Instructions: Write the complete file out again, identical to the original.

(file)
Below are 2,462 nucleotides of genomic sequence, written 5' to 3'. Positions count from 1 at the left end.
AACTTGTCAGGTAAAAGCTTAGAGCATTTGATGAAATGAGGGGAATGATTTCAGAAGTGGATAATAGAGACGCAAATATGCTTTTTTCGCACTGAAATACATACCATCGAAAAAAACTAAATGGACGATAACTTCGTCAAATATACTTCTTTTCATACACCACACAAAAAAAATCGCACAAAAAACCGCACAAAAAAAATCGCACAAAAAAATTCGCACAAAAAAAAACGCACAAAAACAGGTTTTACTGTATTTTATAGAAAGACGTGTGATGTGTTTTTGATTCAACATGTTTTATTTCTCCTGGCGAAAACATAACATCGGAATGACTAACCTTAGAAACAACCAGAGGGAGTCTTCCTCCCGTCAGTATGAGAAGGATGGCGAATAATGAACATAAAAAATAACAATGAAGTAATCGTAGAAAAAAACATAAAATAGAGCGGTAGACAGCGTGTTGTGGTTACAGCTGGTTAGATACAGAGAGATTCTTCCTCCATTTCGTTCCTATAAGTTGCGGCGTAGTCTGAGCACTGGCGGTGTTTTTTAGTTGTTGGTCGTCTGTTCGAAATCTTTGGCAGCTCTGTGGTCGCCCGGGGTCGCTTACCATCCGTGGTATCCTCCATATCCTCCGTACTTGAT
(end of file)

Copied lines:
Below are 2,462 nucleotides of genomic sequence, written 5' to 3'. Positions count from 1 at the left end.
AACTTGTCAGGTAAAAGCTTAGAGCATTTGATGAAATGAGGGGAATGATTTCAGAAGTGGATAATAGAGACGCAAATATGCTTTTTTCGCACTGAAATACATACCATCGAAAAAAACTAAATGGACGATAACTTCGTCAAATATACTTCTTTTCATACACCACACAAAAAAAATCGCACAAAAAACCGCACAAAAAAAATCGCACAAAAAAATTCGCACAAAAAAAAACGCACAAAAACAGGTTTTACTGTATTTTATAGAAAGACGTGTGATGTGTTTTTGATTCAACATGTTTTATTTCTCCTGGCGAAAACATAACATCGGAATGACTAACCTTAGAAACAACCAGAGGGAGTCTTCCTCCCGTCAGTATGAGAAGGATGGCGAATAATGAACATAAAAAATAACAATGAAGTAATCGTAGAAAAAAACATAAAATAGAGCGGTAGACAGCGTGTTGTGGTTACAGCTGGTTAGATACAGAGAGATTCTTCCTCCATTTCGTTCCTATAAGTTGCGGCGTAGTCTGAGCACTGGCGGTGTTTTTTAGTTGTTGGTCGTCTGTTCGAAATCTTTGGCAGCTCTGTGGTCGCCCGGGGTCGCTTACCATCCGTGGTATCCTCCATATCCTCCGTACTTGAT